All submissions must be in English and previously unpublished in print or online (including on private websites/blogs). We consider translations, which can be submitted to the relevant genre form on Submittable. We are happy to consider simultaneous submissions, but ask that we be notified promptly if a piece is accepted for publication elsewhere.

For submissions procedures and guidelines concerning the kinds of writing we’re interested in, please see the “Submissions” section of our website.

The Yale Review is a small, editorially independent organization that relies primarily on its own funds to operate. To defray the costs of hosting and running Submittable, we need to charge $3 per submission. Submitters may claim the cost against a new subscription to the journal. However, we feel that financial hardship should not be an impediment to submission, and we offer a limited number of fee-free submissions for qualified applicants. If for any reason the fee is an impediment, please email theyalereview@yale.edu with the subject head "Fee Waiver" for instructions on how to enter a submission.

We pay writers for the pieces we publish. Payment for poetry ranges from $50 to $75; payment for fiction and nonfiction ranges from $100 to $150 for online-only publication. Payment for prose pieces in the print journal vary, depending on length. Authors receive one copy of the issue in which their work appears. Authors retain copyright and will receive a contract upon acceptance.

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We are interested in essays with a strong argumentative bent, essays that blend memoir and criticism, essays that play with form, and essays that make us see the subject described in a new way. If you’re not sure whether your piece is best described as an essay or as criticism, submit it through our essay form.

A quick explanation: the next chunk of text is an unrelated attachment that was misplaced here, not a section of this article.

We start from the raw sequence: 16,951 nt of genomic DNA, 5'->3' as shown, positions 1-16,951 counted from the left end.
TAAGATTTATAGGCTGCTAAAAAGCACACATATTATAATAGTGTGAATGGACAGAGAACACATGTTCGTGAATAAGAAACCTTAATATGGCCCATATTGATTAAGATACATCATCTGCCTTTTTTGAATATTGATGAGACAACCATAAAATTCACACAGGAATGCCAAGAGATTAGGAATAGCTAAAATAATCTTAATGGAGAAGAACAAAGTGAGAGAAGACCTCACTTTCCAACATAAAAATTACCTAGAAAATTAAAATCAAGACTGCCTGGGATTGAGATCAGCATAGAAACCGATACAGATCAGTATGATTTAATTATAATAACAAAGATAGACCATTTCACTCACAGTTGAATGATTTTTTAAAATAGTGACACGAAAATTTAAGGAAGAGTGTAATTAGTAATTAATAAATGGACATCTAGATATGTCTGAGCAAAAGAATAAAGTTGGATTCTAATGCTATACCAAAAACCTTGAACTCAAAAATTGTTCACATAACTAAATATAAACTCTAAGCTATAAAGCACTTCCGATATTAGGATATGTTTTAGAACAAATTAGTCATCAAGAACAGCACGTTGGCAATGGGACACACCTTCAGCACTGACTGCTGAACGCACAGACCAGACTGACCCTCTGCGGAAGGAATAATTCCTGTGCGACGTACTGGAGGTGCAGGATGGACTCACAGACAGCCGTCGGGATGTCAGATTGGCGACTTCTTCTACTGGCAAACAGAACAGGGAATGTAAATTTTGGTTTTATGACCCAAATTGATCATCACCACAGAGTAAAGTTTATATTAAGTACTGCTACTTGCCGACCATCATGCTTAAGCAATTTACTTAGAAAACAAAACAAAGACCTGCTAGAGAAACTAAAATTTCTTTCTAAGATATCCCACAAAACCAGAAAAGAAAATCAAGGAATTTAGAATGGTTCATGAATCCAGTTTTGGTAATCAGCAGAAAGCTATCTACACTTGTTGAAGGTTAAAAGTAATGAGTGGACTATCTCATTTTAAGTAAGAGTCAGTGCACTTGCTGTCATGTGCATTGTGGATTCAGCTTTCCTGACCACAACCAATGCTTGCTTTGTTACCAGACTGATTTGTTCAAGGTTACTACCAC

We’re looking for pieces of up to 3,000 words for online publication and pieces of up to 7,500 words for our print issues. Nonfiction submissions should be accompanied by a summary of approximately 250 words describing the nature and scope of the piece or its key claims in the relevant Submittable field.

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We publish criticism that is argument-driven and makes a larger claim about the work at hand; we do not publish book reviews. We welcome submissions from academics who want to write for a broader audience, non-academics with a bent for theorizing, and critics who don’t fit into either of those categories. We welcome formally inventive criticism. Most of all we are looking for writing that makes strong, startling, vital arguments about politics, history, literature, music, art, film/TV, internet culture, or subjects you think merit our attention. We suggest you look at recent issues for a sense of the kind of pieces we publish.

We are currently looking for pieces of up to 3,000 words to publish on our website and of up to 7,500 words for our print issues. Submissions should be accompanied by a summary of approximately 250 words describing the key claims or arc of the piece in the relevant Submittable field.

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We publish poetry in a wide range of styles, including formally experimental pieces. Above all, we want poems that couldn't have been written by anyone but you. 


Submit up to five poems in a single document, with each poem beginning on a new page. No more than ten pages total. 

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The Yale Review publishes fewer short stories than we do nonfiction pieces or poems. We are looking for fiction that stands apart and announces itself urgently: stories from voices we haven’t heard before, and stories with a distinctive use of style. We do not accept or consider novel excerpts unless they work as standalone pieces.

We are accepting submissions of stories of up 7,500 words for our print issues. We are also accepting submissions of very short fiction of up to 2,500 words to publish on our website.

The Yale Review